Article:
Water splattered against our shoes, and our breaths made strange shapes in the air. All around, the damp crept near and seeped through my skin. The tunnel was carved from old rock and reinforced with concrete, the rough-hewn surface covered here and there with moss. Neon lights guided our path behind the Falls with their gloomy orange glow, but between the jostle of bodies and the unending corridor, everything felt draped in darkness. Excited chatter echoed off the walls, but all I could hear was the roar of the water, calling us closer. It felt of monstrous proportions.
We emerged through an archway at the end of the tunnel, and the wind was cold and immediate. It carried a fog that swirled hungrily over the jutting, man-made outcrop we stood on, turning the crowd into shifting shadows. Here, the voice of water was louder still, devouring the tourists’ gleeful laughter and the cries of the seabirds swooping overhead. Yet the Falls themselves were hidden behind the white-grey cloak, swallowed in a veil of their own creation. Water beaded on my face and hands, soaking my feet. I inhaled deeply, but here the air didn’t carry a scent, just a constant reminder of the cold in its icy touch.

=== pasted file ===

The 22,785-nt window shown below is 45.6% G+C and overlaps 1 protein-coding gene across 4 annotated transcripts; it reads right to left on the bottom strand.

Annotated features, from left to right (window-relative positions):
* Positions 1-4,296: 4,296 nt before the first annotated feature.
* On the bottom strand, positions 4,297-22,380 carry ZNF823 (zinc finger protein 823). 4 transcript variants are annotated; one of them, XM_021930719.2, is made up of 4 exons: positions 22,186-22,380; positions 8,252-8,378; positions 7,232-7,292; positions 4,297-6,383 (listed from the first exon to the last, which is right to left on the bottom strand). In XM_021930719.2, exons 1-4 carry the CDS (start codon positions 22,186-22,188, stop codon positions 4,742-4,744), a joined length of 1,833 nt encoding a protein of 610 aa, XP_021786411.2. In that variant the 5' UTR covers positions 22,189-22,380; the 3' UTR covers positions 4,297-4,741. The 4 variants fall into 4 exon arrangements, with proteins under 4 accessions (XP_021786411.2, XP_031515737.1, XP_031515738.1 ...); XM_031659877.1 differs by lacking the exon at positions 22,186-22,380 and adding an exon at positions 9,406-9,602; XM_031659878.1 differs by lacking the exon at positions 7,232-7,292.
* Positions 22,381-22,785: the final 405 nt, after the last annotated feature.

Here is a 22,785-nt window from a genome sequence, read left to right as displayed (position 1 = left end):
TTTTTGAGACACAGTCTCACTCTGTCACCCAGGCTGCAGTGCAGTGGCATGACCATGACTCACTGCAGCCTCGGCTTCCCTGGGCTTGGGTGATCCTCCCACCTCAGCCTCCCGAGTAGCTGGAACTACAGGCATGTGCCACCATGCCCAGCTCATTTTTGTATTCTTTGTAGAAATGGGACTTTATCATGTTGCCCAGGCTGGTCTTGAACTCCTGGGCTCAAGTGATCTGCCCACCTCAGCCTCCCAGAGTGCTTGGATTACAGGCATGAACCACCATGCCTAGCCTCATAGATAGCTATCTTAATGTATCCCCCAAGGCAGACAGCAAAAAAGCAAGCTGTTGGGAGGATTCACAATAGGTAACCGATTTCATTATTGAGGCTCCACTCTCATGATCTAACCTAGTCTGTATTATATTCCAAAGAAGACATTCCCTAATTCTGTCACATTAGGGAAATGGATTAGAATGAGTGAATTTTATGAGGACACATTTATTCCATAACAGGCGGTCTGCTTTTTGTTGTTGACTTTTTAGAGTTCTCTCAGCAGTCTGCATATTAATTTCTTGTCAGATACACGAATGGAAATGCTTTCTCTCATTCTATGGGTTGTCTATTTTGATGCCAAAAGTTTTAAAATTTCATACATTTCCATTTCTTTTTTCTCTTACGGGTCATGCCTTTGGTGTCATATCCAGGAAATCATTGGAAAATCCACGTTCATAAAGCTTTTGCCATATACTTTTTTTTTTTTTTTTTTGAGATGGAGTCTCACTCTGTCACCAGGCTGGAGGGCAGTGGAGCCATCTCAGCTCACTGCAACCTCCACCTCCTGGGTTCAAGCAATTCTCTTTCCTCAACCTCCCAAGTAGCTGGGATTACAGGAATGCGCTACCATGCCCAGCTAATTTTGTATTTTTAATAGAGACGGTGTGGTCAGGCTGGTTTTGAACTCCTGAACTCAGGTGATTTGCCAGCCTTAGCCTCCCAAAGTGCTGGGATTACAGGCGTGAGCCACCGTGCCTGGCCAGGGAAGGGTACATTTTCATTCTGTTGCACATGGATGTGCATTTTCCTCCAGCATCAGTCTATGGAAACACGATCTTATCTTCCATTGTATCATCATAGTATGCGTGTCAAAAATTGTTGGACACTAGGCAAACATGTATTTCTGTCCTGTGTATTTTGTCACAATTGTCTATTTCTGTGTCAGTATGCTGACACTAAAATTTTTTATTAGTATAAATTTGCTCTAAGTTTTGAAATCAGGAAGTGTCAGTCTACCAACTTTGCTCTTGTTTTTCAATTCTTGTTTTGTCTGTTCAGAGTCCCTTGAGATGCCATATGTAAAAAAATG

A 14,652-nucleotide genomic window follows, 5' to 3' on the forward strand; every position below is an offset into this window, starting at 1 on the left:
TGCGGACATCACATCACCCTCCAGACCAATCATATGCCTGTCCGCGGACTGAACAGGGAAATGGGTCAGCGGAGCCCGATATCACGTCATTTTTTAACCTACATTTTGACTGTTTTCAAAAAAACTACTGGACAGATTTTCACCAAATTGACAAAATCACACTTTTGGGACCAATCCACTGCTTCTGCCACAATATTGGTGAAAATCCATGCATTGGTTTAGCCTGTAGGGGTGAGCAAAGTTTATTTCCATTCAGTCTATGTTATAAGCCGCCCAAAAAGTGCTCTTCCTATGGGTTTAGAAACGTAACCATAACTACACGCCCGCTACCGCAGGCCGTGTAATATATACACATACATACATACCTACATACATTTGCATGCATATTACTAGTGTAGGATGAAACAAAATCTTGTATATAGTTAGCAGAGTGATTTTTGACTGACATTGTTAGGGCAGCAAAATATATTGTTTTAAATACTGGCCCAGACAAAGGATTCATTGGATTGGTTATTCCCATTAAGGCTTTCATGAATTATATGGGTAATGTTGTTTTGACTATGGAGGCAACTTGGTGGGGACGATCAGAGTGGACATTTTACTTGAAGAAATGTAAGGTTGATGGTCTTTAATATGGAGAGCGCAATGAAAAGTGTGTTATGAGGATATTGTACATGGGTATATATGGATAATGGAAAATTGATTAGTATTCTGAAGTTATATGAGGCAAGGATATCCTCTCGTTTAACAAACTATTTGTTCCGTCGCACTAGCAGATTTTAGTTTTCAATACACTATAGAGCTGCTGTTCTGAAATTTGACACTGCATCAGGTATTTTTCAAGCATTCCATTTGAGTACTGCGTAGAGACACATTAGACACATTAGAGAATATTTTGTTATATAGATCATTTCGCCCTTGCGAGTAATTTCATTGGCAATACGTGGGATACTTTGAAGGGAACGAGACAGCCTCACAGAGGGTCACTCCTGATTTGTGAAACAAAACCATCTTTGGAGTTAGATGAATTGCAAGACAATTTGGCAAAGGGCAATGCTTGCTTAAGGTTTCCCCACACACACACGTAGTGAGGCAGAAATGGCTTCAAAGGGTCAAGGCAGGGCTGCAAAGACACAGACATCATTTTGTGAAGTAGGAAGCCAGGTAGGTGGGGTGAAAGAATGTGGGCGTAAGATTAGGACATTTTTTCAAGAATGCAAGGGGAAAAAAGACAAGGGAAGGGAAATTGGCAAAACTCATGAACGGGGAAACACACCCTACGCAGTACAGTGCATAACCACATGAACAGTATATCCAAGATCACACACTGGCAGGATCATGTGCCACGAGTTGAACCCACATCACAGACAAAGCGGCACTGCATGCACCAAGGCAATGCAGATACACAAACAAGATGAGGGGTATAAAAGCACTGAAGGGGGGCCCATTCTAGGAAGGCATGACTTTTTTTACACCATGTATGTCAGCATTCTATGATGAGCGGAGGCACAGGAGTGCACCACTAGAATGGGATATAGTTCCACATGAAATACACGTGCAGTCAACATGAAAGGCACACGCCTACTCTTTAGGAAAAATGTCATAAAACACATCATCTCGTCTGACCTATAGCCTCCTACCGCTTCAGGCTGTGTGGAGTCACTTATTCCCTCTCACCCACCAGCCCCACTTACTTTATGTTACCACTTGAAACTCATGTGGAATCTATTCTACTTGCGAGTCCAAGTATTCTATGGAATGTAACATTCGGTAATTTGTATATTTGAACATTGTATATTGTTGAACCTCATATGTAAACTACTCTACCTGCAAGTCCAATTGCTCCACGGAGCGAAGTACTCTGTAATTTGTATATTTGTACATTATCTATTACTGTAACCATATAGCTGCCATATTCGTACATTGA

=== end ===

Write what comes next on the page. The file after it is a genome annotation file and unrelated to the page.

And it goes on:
But when the wind shifted, the moment shifted with it. The mist cleared, and suddenly the sun blazed above, sitting high in the sky. Under the slats of sunlight bursting through the clouds, the Horseshoe Falls were finally visible—a monster awoken from its rumbling slumber. The torrential cascade tumbled over the cliff edge, shattering white spray into the rocks below, a gargantuan crescent moon. Peppered with foam and wrought with the lingering chill of winter, the water was vivid blue—bluer than the sky. The noise was a thundering barrage, a constant roar. I was standing in the throat of a colossal titan, hearing its voice from within. It was in the cold snap of the air, in the billowing wind, reverberating through stone and bone, echoes upon echoes. It was deafening.
From the very first glimpse, I’d known that the Falls were not meant to be admired from afar, a painting kept out of reach at a museum. Standing at its base, so close I thought I might have touched it, the certainty was clearer, like the water. Nature had a voice, and here at Niagara it spoke with the voice of life, of behemoths. Of a fearless, fast-flowing river.
Of a waterfall, of monstrous proportions.